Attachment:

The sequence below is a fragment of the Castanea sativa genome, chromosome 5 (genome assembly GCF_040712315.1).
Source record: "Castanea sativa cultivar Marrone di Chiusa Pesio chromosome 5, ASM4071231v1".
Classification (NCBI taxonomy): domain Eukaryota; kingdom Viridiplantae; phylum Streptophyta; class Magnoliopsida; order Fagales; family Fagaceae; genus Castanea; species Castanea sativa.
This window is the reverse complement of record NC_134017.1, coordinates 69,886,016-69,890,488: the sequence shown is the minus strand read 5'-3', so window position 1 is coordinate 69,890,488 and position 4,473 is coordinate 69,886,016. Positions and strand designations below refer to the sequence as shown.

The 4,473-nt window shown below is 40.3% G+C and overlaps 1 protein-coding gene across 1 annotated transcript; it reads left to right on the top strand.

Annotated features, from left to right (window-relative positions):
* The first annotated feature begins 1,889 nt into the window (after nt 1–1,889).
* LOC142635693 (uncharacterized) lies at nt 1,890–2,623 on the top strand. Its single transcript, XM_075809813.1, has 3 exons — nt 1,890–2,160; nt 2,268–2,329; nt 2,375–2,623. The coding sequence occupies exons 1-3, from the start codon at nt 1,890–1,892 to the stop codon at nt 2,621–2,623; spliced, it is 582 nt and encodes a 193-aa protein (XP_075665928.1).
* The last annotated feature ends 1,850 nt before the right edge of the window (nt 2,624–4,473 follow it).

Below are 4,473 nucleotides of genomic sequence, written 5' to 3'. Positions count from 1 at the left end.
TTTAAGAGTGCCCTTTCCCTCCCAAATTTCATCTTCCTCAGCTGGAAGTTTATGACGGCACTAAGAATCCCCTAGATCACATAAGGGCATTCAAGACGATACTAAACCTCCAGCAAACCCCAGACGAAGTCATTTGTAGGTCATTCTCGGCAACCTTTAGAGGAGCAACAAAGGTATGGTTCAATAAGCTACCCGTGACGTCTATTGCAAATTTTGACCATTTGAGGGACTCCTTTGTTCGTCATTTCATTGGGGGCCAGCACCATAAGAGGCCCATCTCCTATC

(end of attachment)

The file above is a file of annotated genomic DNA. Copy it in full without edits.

The sequence below is a fragment of the Castanea sativa genome, chromosome 5 (genome assembly GCF_040712315.1).
Source record: "Castanea sativa cultivar Marrone di Chiusa Pesio chromosome 5, ASM4071231v1".
Classification (NCBI taxonomy): domain Eukaryota; kingdom Viridiplantae; phylum Streptophyta; class Magnoliopsida; order Fagales; family Fagaceae; genus Castanea; species Castanea sativa.
This window is the reverse complement of record NC_134017.1, coordinates 69,886,016-69,890,488: the sequence shown is the minus strand read 5'-3', so window position 1 is coordinate 69,890,488 and position 4,473 is coordinate 69,886,016. Positions and strand designations below refer to the sequence as shown.

The 4,473-nt window shown below is 40.3% G+C and overlaps 1 protein-coding gene across 1 annotated transcript; it reads left to right on the top strand.

Annotated features, from left to right (window-relative positions):
* The first annotated feature begins 1,889 nt into the window (after nt 1–1,889).
* LOC142635693 (uncharacterized) lies at nt 1,890–2,623 on the top strand. Its single transcript, XM_075809813.1, has 3 exons — nt 1,890–2,160; nt 2,268–2,329; nt 2,375–2,623. The coding sequence occupies exons 1-3, from the start codon at nt 1,890–1,892 to the stop codon at nt 2,621–2,623; spliced, it is 582 nt and encodes a 193-aa protein (XP_075665928.1).
* The last annotated feature ends 1,850 nt before the right edge of the window (nt 2,624–4,473 follow it).

Below are 4,473 nucleotides of genomic sequence, written 5' to 3'. Positions count from 1 at the left end.
TTTAAGAGTGCCCTTTCCCTCCCAAATTTCATCTTCCTCAGCTGGAAGTTTATGACGGCACTAAGAATCCCCTAGATCACATAAGGGCATTCAAGACGATACTAAACCTCCAGCAAACCCCAGACGAAGTCATTTGTAGGTCATTCTCGGCAACCTTTAGAGGAGCAACAAAGGTATGGTTCAATAAGCTACCCGTGACGTCTATTGCAAATTTTGACCATTTGAGGGACTCCTTTGTTCGTCATTTCATTGGGGGCCAGCACCATAAGAGGCCCATCTCCTATC